Where Does Food Grade Potassium Chloride Come From?
Food Grade Potassium Chloride is a mineral compound that's commonly extracted from beneath the earth.
Food grade potassium chloride is a mineral compound that is commonly extracted from beneath the earth, in lake brines, and in ocean water—much like that of table salt (sodium chloride).1
At Cargill Salt, we recently became the first food company to domestically produce food grade potassium chloride.2 We source our potassium chloride from one of the largest mineral deposits of its kind in Canada. Then we send this raw ingredient to our new production facility in Watkins Glen, NY where it is dissolved and taken through a crystallization process.
This production method for our food grade potassium chloride is nearly identical to that of our standard sodium chloride salts. Both food grade potassium chloride salt and sodium chloride salt undergo what is referred to as an “evaporated production process,” which is ideal for food applications since evaporated salt generally delivers a high purity level – between 99.6 to 99.9%. To learn more about the salt evaporation process, refer to the diagram below.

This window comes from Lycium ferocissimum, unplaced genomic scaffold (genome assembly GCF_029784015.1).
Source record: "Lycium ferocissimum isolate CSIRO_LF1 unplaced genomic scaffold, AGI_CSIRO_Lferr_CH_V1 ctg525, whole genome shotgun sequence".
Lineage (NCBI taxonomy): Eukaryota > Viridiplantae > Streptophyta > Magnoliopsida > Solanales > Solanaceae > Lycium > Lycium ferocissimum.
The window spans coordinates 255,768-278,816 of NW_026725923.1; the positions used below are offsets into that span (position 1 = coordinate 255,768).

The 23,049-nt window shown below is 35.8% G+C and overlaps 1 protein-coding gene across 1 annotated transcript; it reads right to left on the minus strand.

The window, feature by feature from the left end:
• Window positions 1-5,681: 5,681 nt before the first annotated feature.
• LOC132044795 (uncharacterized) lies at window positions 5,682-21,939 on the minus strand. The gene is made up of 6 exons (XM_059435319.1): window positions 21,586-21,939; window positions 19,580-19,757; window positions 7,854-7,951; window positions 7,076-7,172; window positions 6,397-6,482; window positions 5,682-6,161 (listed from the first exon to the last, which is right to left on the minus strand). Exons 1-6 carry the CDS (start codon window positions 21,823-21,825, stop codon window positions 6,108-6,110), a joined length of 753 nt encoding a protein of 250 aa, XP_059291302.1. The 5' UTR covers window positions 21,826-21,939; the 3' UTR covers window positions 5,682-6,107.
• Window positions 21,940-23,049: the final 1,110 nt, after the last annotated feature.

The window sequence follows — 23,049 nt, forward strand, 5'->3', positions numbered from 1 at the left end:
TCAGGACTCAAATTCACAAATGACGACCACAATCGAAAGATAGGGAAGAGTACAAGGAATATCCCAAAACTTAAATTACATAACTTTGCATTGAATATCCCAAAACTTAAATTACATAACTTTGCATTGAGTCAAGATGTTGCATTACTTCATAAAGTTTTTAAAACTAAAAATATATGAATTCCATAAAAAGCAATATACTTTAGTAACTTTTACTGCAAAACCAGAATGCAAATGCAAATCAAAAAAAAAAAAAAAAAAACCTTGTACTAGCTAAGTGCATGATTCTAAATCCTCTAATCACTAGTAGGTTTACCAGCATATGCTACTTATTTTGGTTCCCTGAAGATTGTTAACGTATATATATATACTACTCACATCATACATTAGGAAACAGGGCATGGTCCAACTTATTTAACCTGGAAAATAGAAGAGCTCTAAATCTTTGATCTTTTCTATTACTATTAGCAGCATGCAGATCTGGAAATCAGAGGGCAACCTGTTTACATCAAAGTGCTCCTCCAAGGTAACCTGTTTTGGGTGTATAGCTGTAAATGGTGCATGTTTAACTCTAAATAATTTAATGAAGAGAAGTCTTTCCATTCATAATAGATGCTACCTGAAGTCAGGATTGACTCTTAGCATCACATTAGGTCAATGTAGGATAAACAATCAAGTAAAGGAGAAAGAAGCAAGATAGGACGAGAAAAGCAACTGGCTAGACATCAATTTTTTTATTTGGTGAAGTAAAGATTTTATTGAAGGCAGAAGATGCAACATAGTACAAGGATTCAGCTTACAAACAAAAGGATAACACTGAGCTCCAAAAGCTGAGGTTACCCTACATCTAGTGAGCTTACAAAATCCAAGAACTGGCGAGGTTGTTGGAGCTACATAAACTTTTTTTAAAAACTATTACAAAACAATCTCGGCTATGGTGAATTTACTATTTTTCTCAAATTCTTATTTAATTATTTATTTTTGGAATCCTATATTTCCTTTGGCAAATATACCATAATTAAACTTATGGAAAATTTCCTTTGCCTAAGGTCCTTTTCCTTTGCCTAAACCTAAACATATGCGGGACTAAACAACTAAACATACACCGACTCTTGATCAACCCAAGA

Evaporated Salt Production, otherwise referred to as “Solution Mining,” describes the process of evaporating moisture from a manufactured brine to form salt crystals. Freshwater is injected into an underground salt deposit where it dissolves the salt into a saturated brine. This brine is then pumped back to the surface where it is boiled and evaporated to create salt crystals.